Avanessian added that today's digital workers like applications that are, "sleek, intuitive, and have the same look and feel as products they're already familiar with. This is why we see many employees using platforms such as Dropbox or Skype for business purposes. But these kinds of applications were largely designed with the consumer in mind not for the business professional who might be handling sensitive content."
That extends to devices, according to Raj Dodhiawala, senior vice president and general manager at Mantech Cyber Solutions International. "I know Millennials who want to use their personal devices at work because they are more powerful and capable than standard issue desktops," he said.
Ignorance isn't bliss
Dominique Singer, principal of Security Solutions Architecture at Hexis Cyber Solutions, contends that Millennials are poor at security not because they don't care, but because they don't know enough to care.
"They have grown up in a world of data everywhere' and information everywhere,'" he said, "and have been conditioned to expect easy access to any kind of data, especially social media. They haven't been conditioned, or even slightly educated, on the importance of protecting their data."
Dodhiawala added that while Millennials do care about protecting their data, "they just don't have a good sense for what constitutes private, personal or sensitive data.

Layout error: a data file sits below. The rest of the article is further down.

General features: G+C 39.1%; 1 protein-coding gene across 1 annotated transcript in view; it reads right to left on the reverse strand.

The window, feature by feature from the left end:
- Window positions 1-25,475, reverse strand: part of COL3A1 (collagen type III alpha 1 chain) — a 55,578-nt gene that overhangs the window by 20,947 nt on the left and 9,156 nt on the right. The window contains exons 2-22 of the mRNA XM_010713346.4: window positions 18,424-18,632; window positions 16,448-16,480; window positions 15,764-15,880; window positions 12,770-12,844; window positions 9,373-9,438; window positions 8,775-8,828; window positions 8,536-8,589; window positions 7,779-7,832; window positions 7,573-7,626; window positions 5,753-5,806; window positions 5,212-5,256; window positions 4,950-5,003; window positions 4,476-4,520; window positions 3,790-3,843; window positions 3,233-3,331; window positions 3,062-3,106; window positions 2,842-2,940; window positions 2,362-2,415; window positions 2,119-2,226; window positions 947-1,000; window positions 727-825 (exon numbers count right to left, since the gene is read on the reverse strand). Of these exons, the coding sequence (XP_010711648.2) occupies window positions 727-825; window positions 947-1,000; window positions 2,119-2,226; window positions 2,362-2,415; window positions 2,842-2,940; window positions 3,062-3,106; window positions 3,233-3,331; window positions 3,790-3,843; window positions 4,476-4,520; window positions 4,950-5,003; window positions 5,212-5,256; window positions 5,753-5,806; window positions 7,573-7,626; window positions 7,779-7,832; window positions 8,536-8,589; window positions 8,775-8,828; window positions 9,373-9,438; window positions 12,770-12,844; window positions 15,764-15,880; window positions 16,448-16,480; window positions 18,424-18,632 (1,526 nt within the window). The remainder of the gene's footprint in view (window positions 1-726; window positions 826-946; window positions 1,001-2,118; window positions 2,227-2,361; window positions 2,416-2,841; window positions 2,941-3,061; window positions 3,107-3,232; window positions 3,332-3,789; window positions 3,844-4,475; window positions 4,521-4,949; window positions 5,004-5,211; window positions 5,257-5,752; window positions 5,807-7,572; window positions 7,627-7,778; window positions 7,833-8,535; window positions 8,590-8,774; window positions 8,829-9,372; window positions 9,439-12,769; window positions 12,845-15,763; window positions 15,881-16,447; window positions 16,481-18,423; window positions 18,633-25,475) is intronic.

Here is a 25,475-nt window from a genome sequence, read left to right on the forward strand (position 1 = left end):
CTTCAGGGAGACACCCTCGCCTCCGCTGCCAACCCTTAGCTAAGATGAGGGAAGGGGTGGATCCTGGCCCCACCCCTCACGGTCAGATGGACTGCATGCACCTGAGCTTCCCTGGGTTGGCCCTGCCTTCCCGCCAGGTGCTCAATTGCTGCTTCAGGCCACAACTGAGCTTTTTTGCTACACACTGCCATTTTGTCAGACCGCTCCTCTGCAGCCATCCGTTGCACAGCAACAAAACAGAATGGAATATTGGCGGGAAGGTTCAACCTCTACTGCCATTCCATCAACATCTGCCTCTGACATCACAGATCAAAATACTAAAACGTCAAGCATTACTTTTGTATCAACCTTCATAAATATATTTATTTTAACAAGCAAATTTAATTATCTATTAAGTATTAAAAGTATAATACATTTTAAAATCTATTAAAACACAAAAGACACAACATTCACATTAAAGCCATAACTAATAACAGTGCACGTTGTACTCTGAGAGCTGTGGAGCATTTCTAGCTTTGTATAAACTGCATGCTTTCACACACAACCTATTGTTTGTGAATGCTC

"Putting their date of birth on Facebook is considered routine, for example," he said. "Intuitively, they share first, and protect minimally."
A matter of trust
Millennials tend to trust technology more than they should, according to Bain. "They just have implicit trust in apps, carriers and the devices they use, that anything they do or say is protected. They are 99% blind to the growing threatscape," he said.
Pushing for privileges
Along with the expectation of instant communication comes the expectation of easy access. Avanessian said Millennials have grown up in an online world where access was always easy and immediate, and bring those expectations to the workplace, in the form of demands for elevated privileges.
"We conducted a survey a couple years ago that found that male employees between the ages of 25 to 35 years old were most likely to demand elevated rights," he said.
And while that may improve productivity, "the problem is that it gives users the ability to make system tweaks or unauthorized application downloads. This significantly increases the potential for malware to invade the system and open the entire corporate network up to vulnerability," he said.
While there is little disagreement that Millennials exhibit those vulnerabilities, other experts say they are not alone that older workers can be just as bad.
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